What has made women show such great interest? It might be the result of increased opportunities of indirect military culture experience that has brought about sympathy. These days, there are lots of programs dealing with military culture through differentiated mass media content compared to the past. Even though there have been lots of entertainment programs about the military since the 1990s, they were mostly watched by males. However, several programs such as ‘Real Man’ and ‘Blue Tower’ are catching female audiences’ eyes. In this regard, Kim Minjong, Program director of ‘Real Man’ said, “I thought it would be eye opening to observe how young men struggle in the military and inform the public just as to what the military does, which is typically hidden from women, through a star-studded cast.”3 In this way, men no longer tell military stories from male perspectives. Instead, there are ample means for women to understand men’s culture. For instance, programs highlight impressive camaraderie or sometimes let viewers to feel their love for family by showing soldiers wiping their tears alone as they read their parents’ consolatory letters. Moreover, some programs elaborate on jargon or technical terms used in the military so that females can comprehend the alien words. Lee Nahyun, Keimyung University School of Medicine '12 said “Whenever I watch Henry pouts after losing his empty cartridge or Sam expresses delight eating Gundaerria, I feel like I am right there inside the military. I always thought the military was heavy and closed but nowadays it is much more attenuated.”
Not only are there more chances for women to encounter a new culture, the change to female psychological thought has entered into society and its social attributes are clear. By entering the workforce, women have started to complain about the culture of rank, which aroused antipathy from males as well. This malaise evoked a strong desire to ease an exhausted mind and body by belonging to a bigger social group such as the military. A critic of popular culture, Hae Jaegeun explained, “During the great depression, young Germans were infatuated by the uniform of the Nazis. Whenever people sense instability or insecurity in terms of a social or economic situation, nationalism rises. When one’s workplace cannot protect individuals and schools or family communities collapse, helpless people long for a large social group. In this sense, one of the most favored groups is the military.”4 In this way, the military has exceeded its image of a male training center or preparatory place for war. It is now a haven for women wanting to relieve their fatigue due to stress in society. Although a majority of women do not actually have any obligation to serve in the military, women are becoming more and more informed through indirect military experiences.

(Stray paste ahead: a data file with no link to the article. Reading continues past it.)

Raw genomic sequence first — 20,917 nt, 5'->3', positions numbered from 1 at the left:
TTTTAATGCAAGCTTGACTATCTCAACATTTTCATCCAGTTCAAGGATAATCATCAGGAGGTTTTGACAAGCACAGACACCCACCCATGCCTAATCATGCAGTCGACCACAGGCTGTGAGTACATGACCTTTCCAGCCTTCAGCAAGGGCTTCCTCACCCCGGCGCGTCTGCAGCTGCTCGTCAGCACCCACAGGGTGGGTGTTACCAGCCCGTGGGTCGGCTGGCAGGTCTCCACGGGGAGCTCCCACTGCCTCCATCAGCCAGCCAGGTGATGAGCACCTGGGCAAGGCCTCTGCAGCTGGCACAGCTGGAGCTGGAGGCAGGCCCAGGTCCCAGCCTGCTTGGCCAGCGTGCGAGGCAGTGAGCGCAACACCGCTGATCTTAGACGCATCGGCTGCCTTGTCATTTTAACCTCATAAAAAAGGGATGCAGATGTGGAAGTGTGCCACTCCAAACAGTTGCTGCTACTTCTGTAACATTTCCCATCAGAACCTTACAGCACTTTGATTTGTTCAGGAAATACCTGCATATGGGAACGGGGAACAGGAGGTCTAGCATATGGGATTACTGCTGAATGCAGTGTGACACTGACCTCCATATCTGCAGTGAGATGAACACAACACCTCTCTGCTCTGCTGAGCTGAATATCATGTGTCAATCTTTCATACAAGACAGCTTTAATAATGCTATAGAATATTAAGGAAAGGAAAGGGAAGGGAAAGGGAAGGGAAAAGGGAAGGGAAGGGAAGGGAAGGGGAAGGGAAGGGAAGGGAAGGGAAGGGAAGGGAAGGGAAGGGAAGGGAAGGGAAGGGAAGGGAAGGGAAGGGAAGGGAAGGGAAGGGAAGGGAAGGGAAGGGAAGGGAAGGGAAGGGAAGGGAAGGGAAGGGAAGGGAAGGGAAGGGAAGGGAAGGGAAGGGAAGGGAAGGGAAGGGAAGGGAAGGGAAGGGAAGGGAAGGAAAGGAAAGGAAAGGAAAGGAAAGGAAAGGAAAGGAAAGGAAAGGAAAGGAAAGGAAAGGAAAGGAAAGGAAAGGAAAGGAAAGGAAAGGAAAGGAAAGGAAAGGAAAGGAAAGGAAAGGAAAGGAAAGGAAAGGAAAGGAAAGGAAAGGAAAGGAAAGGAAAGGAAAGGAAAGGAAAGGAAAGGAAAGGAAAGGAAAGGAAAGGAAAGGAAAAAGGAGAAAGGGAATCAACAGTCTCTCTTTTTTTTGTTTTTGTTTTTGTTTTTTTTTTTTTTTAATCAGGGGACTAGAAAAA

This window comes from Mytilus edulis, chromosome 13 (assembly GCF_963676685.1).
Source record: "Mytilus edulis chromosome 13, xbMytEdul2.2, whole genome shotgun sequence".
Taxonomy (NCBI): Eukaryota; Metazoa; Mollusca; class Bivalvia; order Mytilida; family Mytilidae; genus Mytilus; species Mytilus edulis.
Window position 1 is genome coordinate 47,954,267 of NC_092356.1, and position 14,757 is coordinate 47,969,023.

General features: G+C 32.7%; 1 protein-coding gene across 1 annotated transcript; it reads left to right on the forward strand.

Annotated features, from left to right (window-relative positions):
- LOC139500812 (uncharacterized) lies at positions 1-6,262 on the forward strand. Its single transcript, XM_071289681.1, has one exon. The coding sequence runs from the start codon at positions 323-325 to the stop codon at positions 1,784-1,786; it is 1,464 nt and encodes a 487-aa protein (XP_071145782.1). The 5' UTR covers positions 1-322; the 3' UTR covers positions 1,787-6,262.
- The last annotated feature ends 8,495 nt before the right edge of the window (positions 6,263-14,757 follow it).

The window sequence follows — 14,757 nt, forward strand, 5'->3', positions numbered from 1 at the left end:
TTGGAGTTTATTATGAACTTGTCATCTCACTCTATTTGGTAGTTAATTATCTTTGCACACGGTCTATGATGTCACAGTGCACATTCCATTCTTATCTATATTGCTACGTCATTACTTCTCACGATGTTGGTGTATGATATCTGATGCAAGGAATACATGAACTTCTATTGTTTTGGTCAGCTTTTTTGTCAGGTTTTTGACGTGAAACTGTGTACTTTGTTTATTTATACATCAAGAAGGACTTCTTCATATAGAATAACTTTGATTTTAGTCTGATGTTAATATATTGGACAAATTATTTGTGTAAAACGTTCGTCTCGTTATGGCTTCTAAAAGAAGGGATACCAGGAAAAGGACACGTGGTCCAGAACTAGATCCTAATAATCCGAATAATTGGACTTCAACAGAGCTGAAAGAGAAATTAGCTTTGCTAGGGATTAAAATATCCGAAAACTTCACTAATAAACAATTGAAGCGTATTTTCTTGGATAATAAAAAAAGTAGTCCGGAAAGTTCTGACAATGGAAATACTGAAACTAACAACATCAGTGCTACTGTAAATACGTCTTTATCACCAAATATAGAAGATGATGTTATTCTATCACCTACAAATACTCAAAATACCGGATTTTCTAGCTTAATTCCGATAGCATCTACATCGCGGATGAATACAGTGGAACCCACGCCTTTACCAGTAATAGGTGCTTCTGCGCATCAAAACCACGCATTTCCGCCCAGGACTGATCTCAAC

More than Just Fun